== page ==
A Thriving Spiritual Community

Annisquam Village Church Logo

Village Church

820 Washington St.
Gloucester, MA

Annisquam Village Church Logo

Village Church

820 Washington St.
Gloucester, MA

A Thriving Spiritual Community

photo of AVC sanctuary
Sermon: “Our First Mission” – Ocean Sunday 2024 Sermon

“Our First Mission” – Ocean Sunday 2024 Sermon

June 9, 2024


Does anyone know how many planets scientists estimate are in our galaxy?

Thousands? Millions? A billion?  

How about 10 billion. 10 billion.  (I can’t even begin to visualize that.  Can you???)

And of these 10 billion planets, how many likely have life on them?

Most?  Many? Some? How about one? As far as we know, one.

We live on the one known planet where there is life.   And life depends on the health of the ocean, which gives us 50% of our oxygen and so much more. 

In the story from Genesis David just read, the Creator gives humans our first and most important job: to cultivate and care for the garden; to cultivate and care for life on earth.

That’s it.  The first and most fundamental mission God gives us is to take care of the only planet in the whole galaxy that has life.  Ours. Our home. 

And in return for caring for our earth home, we receive EVERYTHING we need to thrive.  By caring for our earth home, we are caring for ourselves. Destroy our earth home? We destroy ourselves. 

With all of the countless tomes written on the so-called “Fall of Adam and Eve,”  tell me – what is actually worse: eating the apple? or destroying the garden?  

I don’t think it’s even close. 

The creation stories in the Book of Genesis attempt to disclose not science    or history, but insight into the relationship between God and humanity.   Genesis chapters 2 and 3 reveal a God who creates us out of the dust of the earth (the name Adam means “earth creature”). 

This is a God who walks in the garden with us, searches for us, inquires of us, and wants to be in relationship with us. This is a God who will listen to us and wants us to listen in return;  a God who is not too happy when we listen to other voices, especially voices that want to trick and deceive us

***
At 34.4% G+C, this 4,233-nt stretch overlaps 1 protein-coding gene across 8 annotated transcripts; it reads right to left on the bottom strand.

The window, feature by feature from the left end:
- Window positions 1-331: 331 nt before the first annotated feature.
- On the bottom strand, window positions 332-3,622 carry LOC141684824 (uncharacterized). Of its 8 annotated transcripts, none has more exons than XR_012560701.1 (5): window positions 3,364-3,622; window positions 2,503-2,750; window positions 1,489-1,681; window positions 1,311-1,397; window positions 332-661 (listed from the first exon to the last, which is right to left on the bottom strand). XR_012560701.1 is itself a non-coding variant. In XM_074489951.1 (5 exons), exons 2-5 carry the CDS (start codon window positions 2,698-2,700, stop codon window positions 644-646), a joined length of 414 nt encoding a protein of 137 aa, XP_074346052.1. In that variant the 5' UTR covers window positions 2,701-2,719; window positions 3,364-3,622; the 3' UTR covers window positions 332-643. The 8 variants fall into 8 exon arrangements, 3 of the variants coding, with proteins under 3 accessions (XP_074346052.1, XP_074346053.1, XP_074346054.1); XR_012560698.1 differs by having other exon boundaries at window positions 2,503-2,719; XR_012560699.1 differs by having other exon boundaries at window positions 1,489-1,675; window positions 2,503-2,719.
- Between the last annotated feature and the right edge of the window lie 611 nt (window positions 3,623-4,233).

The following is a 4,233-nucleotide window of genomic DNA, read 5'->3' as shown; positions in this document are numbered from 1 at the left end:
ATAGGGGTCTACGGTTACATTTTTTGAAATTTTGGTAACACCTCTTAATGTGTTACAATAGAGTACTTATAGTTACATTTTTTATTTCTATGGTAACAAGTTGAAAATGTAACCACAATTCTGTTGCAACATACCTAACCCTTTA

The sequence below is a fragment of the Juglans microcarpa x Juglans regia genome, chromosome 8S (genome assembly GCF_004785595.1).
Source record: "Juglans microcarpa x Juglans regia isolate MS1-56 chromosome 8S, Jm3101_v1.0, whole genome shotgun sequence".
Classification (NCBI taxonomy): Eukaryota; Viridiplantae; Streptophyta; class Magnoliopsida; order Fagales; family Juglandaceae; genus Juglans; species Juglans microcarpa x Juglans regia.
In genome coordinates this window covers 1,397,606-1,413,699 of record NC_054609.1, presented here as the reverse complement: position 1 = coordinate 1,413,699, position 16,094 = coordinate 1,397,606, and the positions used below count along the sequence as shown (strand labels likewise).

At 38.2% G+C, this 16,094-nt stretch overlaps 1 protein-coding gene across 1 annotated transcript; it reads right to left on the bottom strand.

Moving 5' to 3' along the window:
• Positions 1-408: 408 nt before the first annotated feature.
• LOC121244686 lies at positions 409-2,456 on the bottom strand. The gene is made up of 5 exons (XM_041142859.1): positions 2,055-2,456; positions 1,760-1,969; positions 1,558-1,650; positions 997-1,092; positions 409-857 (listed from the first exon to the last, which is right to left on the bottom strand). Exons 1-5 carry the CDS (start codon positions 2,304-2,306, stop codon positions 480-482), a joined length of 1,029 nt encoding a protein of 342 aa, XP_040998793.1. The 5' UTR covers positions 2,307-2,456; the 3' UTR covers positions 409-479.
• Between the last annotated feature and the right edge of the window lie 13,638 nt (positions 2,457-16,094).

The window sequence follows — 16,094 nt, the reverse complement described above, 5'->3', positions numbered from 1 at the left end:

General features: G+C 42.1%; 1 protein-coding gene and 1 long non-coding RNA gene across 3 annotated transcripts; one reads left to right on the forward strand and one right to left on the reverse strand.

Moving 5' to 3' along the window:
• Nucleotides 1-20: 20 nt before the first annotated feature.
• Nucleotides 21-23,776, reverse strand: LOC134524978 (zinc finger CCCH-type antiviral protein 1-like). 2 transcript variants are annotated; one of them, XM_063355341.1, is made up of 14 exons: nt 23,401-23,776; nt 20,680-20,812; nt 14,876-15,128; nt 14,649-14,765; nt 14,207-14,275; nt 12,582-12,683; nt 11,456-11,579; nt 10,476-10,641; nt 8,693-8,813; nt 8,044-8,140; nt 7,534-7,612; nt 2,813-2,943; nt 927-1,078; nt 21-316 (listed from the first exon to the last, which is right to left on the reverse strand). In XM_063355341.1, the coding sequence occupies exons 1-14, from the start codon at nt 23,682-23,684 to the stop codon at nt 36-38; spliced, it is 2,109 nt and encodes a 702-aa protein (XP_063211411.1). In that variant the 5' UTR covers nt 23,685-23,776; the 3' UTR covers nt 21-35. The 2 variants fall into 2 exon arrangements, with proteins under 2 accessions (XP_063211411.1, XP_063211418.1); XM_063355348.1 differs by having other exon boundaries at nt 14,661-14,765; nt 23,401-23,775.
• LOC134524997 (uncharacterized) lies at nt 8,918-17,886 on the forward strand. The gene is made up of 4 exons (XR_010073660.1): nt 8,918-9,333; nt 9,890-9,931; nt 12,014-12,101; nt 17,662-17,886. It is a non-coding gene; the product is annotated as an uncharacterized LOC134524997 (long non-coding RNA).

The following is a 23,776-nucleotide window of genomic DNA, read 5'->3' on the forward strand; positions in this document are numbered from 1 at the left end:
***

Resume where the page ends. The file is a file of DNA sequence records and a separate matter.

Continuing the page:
The picture painted of the humans in chapters 2 and 3 of Genesis is not flattering. We are not only easily deceived,     but we fail to take responsibility for our actions.

Adam says “She made me do it!”

The woman says “The serpent tricked me!”

Both responses reflect the human inclination to evade accountability for our actions.

Sadly, in the likely thousands of years since it was written, human nature is much the same.

Even though the ocean is essential  to life on earth, we have treated it as our dumping ground. According to National Geographic, more than 80 percent of marine pollution comes from land-based human activities:

*Many pesticides used in agriculture and landscaping end up in the coastal waters, resulting in oxygen depletion that kills marine plants and shellfish.

*Factories,  industrial plants and municipalities discharge sewage and other runoff into the oceans. It happens right here in Gloucester after a big storm. 

*Oil spills pollute the oceans, though U.S. water-sewage treatment plants discharge twice as much oil each year as tanker spills.

*Air pollution is responsible for almost one-third of the toxic contaminants that enter coastal areas and oceans.

Who is responsible? Who takes responsibility?

First, enter the Serpent. Riley Dunlap, a professor of sociology at Oklahoma State University writes “Corporate America in general has always tried to, with the help of all kinds of other actors, put the onus of environmental protection in general and dealing with climate change on individuals.”

In 2020, NPR and PBS Frontline spent months digging into internal plastics industry documents and interviewing top former officials. They found that the industry sold the public on an idea it knew wouldn’t work — that the majority of plastic could be, and would be, recycled — all while making billions of dollars selling the world new plastic.

The plastic industry has known for 50 years! that recycling wouldn’t keep its products out of landfills and the environment. In a 1974 speech an industry insider wrote, “There is serious doubt that [recycling plastic] can ever be made viable on an economic basis.”

Yet the industry spent millions telling people to recycle, because, as one former top industry official told NPR, selling recycling sold plastic, even if it wasn’t true

Serpents. Corporate serpents. 

Second, “the man” – These are people or groups who blame someone else for their own actions, who are unwilling to take responsibility. Who is evading accountability for the degradation of the planet?